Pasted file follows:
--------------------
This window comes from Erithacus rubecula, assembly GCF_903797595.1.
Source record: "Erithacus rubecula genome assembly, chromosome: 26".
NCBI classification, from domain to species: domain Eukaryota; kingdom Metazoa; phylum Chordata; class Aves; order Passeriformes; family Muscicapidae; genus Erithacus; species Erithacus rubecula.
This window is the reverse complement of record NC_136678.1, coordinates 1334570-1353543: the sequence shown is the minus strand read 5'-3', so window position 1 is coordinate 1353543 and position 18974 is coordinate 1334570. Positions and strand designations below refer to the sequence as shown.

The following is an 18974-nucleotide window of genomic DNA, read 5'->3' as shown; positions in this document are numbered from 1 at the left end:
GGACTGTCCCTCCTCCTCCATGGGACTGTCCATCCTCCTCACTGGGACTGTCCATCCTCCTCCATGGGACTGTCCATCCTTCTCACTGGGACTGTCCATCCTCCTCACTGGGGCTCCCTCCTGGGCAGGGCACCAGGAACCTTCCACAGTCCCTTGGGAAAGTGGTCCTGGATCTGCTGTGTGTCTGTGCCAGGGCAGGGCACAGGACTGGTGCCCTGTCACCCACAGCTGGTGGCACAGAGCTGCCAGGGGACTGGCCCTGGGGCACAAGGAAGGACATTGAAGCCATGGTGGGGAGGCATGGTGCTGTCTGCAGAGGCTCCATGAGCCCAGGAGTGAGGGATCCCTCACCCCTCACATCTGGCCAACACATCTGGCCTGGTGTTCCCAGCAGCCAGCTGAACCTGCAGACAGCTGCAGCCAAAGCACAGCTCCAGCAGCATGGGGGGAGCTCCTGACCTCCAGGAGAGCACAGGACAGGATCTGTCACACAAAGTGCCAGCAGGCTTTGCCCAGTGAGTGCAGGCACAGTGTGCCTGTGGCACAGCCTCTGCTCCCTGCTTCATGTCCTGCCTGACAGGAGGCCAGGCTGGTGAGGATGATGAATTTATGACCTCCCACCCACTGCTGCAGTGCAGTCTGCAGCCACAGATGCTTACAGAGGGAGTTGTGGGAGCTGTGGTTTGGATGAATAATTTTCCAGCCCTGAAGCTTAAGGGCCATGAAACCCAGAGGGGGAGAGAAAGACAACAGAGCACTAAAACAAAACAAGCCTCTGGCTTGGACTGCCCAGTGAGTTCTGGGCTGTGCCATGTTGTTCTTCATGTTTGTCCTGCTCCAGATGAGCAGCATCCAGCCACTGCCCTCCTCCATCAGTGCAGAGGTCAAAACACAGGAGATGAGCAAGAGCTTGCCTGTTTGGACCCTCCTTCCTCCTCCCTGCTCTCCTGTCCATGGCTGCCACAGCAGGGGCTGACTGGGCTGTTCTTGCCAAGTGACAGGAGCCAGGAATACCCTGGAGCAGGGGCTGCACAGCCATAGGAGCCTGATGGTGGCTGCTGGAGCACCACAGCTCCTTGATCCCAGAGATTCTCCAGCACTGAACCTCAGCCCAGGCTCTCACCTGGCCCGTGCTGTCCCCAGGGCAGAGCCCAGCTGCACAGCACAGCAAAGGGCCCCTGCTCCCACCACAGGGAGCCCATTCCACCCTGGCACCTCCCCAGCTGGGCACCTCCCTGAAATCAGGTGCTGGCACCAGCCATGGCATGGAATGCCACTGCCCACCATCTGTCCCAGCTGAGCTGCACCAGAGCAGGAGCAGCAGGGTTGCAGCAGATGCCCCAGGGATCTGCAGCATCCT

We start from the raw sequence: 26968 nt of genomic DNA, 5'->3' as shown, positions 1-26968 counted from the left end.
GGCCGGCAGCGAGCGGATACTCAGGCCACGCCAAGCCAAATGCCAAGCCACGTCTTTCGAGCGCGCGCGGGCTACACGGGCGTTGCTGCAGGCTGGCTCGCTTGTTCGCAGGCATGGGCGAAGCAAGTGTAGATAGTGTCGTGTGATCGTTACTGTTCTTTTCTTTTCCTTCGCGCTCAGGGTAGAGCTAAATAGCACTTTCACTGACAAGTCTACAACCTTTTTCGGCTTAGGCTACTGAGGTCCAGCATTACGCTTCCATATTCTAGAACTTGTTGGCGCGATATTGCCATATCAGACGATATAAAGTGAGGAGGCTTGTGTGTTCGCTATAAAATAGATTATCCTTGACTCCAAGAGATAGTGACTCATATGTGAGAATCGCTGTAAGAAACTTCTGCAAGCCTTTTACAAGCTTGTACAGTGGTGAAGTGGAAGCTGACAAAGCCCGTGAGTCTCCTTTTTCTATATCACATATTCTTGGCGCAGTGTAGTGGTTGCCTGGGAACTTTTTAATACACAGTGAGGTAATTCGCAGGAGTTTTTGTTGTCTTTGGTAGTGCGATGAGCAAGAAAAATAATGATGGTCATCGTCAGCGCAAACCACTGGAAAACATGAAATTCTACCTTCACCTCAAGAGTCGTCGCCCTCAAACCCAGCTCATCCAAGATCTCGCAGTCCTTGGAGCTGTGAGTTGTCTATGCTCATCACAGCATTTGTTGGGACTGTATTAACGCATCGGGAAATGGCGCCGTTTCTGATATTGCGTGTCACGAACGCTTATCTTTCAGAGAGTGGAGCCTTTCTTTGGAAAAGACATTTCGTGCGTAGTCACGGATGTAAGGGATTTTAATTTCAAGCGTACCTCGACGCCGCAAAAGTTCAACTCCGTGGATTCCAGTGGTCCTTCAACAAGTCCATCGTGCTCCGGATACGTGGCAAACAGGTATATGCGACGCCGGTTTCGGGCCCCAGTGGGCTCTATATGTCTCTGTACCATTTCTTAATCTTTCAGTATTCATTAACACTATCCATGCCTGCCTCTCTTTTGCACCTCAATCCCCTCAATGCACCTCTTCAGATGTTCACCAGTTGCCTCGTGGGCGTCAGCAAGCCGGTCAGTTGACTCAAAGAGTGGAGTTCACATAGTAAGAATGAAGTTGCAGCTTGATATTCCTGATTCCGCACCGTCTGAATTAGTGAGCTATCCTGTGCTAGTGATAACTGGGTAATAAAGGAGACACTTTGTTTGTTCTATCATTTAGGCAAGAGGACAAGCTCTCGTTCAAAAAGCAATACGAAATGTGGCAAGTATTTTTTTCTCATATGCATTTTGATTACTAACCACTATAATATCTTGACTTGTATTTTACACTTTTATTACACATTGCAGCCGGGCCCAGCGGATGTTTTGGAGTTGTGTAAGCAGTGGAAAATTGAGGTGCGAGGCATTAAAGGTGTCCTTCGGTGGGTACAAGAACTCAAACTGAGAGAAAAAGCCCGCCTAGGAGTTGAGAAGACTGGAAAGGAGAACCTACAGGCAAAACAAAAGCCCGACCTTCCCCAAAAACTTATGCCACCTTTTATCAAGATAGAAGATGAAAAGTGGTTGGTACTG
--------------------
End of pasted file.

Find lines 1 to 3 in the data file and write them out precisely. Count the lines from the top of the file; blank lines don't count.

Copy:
This window comes from Erithacus rubecula, assembly GCF_903797595.1.
Source record: "Erithacus rubecula genome assembly, chromosome: 26".
NCBI classification, from domain to species: domain Eukaryota; kingdom Metazoa; phylum Chordata; class Aves; order Passeriformes; family Muscicapidae; genus Erithacus; species Erithacus rubecula.